Let’s make one thing abundantly clear. This second iteration is nothing like the grand original — which was, if anything, a reaffirmation of the “unalienable rights” asserted by Jefferson in the Declaration of Independence and, thereby, a check on government power. It listed freedoms that government could not abridge or undermine. It’s definitely a limiting document that restricts government’s reach.
By contrast, FDR’s “Second Bill of Rights” is a recipe for government action on behalf of individual people, even though Mr. Roosevelt did not explicitly say so. The “rights” listed are not rights in the Jeffersonian or Madisonian sense, but more like entitlements.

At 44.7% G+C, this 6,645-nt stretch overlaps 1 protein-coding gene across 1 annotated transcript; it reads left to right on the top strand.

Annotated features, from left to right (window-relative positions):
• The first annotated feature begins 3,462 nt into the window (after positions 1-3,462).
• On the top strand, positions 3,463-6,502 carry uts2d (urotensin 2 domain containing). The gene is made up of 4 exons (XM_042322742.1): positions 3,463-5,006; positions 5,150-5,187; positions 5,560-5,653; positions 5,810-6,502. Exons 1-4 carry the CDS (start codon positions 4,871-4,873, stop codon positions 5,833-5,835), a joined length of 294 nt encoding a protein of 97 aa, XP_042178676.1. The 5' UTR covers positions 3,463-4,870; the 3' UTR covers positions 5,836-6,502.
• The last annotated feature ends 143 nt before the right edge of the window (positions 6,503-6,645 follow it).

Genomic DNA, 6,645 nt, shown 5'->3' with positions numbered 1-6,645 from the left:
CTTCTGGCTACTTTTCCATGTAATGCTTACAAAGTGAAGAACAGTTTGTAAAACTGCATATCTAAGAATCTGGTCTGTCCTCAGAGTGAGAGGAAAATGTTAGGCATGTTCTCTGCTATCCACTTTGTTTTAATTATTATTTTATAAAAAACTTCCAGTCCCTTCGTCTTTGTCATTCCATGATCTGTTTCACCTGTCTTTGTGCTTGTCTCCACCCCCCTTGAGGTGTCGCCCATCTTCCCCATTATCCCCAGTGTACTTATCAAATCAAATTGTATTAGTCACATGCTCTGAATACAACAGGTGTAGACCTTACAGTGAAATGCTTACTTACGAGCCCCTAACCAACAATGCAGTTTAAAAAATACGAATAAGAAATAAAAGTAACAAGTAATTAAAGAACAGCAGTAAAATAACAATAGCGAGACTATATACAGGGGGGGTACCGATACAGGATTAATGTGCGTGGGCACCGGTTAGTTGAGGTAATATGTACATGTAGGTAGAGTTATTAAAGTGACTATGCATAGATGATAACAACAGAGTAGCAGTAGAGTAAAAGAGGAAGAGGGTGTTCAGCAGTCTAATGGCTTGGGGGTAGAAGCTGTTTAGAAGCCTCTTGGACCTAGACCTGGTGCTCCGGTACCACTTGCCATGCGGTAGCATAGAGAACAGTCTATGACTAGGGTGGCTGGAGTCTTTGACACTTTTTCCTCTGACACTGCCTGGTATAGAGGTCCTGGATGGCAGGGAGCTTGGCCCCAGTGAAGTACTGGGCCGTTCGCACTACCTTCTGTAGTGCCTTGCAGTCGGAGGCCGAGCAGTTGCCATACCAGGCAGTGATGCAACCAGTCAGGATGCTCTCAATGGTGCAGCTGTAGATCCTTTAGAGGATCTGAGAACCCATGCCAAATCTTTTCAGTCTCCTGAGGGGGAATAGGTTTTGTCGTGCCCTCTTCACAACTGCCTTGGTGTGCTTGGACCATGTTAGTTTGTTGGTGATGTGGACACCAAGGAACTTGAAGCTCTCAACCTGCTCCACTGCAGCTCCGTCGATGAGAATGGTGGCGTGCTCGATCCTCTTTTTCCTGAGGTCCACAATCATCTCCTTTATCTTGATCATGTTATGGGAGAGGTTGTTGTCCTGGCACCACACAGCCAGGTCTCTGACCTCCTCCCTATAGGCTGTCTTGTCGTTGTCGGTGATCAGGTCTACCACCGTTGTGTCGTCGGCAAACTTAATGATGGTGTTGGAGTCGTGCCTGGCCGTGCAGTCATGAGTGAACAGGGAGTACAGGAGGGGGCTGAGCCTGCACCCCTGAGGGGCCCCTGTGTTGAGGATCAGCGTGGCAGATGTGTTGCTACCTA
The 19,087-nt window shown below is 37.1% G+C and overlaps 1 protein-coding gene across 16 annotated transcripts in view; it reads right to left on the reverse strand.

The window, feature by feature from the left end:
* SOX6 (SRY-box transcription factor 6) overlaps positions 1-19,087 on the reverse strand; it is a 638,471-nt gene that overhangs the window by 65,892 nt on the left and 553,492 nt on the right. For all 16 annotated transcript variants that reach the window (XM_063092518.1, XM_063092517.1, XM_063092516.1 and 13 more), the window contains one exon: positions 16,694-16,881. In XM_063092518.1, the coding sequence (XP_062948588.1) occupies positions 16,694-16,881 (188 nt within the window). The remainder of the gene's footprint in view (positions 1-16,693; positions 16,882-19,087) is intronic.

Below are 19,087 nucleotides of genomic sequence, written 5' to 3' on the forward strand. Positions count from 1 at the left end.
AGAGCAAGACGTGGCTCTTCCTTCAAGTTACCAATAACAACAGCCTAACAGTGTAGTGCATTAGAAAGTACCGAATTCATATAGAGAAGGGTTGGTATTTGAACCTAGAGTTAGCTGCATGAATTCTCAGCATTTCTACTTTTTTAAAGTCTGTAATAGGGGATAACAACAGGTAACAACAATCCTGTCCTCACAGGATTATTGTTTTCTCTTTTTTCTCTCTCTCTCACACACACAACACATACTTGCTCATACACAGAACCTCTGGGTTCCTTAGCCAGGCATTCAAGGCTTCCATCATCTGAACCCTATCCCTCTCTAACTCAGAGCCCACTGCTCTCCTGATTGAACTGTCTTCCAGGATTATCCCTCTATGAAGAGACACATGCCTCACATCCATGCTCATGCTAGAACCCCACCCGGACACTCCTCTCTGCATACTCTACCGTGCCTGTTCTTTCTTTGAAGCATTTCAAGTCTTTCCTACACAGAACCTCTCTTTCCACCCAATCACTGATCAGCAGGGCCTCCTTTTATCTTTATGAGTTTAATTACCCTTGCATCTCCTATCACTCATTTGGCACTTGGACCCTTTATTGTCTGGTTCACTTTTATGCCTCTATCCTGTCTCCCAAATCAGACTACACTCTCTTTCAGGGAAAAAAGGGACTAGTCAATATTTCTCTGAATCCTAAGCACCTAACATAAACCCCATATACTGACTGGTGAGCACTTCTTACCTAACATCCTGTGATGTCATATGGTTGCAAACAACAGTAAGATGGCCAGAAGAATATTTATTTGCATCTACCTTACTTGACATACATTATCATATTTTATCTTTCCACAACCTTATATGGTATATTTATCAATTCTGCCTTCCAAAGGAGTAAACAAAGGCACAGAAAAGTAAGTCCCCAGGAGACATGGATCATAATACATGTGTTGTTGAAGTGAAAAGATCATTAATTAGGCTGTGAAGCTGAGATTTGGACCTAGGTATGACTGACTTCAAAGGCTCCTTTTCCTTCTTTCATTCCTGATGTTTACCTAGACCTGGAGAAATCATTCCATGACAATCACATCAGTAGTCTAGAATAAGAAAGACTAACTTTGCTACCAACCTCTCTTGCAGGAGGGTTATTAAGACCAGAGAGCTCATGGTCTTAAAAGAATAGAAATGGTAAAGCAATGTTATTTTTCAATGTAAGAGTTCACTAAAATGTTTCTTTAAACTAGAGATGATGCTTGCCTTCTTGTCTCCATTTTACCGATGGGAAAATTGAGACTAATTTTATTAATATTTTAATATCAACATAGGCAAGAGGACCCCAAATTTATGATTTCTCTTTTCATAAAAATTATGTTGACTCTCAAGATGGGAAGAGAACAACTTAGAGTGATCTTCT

Among them were the right to a “remunerative” job, the right to earn enough money for “food, shelter, and recreation,” the right to a “decent” home, the right to “adequate” medical care and the opportunity for good health, the right to “adequate” protection from the fears of old age, sickness, and unemployment, and the right to a good education.”
The crux of it all: No matter a person’s talents, proclivities, inner drive, or choices, some entity must serve as guarantor of these “rights” — if only, FDR discordantly said, to preserve “individual freedom.”
Asking what entity but government guarantees these “rights” might explain the nation’s path these past 75 years — and why Barack Obama wants more of the same.